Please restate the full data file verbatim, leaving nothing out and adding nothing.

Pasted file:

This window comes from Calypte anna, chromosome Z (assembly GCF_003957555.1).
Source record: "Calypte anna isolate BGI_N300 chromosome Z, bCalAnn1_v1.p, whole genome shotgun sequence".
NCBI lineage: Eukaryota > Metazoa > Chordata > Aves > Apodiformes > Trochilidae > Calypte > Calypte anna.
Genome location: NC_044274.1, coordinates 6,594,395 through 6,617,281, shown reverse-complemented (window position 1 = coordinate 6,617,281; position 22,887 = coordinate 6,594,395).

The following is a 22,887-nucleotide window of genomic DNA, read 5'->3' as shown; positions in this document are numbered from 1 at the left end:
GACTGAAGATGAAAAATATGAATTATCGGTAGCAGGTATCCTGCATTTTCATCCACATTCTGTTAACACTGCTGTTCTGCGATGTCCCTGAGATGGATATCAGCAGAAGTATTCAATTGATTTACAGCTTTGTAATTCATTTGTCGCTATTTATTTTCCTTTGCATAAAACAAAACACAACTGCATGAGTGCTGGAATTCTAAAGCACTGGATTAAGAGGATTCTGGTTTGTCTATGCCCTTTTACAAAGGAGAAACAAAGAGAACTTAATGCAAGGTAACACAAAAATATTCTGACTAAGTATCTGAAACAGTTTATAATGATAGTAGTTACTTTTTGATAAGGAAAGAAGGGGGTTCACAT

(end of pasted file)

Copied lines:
This window comes from Calypte anna, chromosome Z (assembly GCF_003957555.1).
Source record: "Calypte anna isolate BGI_N300 chromosome Z, bCalAnn1_v1.p, whole genome shotgun sequence".
NCBI lineage: Eukaryota > Metazoa > Chordata > Aves > Apodiformes > Trochilidae > Calypte > Calypte anna.
Genome location: NC_044274.1, coordinates 6,594,395 through 6,617,281, shown reverse-complemented (window position 1 = coordinate 6,617,281; position 22,887 = coordinate 6,594,395).

The following is a 22,887-nucleotide window of genomic DNA, read 5'->3' as shown; positions in this document are numbered from 1 at the left end:
GACTGAAGATGAAAAATATGAATTATCGGTAGCAGGTATCCTGCATTTTCATCCACATTCTGTTAACACTGCTGTTCTGCGATGTCCCTGAGATGGATATCAGCAGAAGTATTCAATTGATTTACAGCTTTGTAATTCATTTGTCGCTATTTATTTTCCTTTGCATAAAACAAAACACAACTGCATGAGTGCTGGAATTCTAAAGCACTGGATTAAGAGGATTCTGGTTTGTCTATGCCCTTTTACAAAGGAGAAACAAAGAGAACTTAATGCAAGGTAACACAAAAATATTCTGACTAAGTATCTGAAACAGTTTATAATGATAGTAGTTACTTTTTGATAAGGAAAGAAGGGGGTTCACAT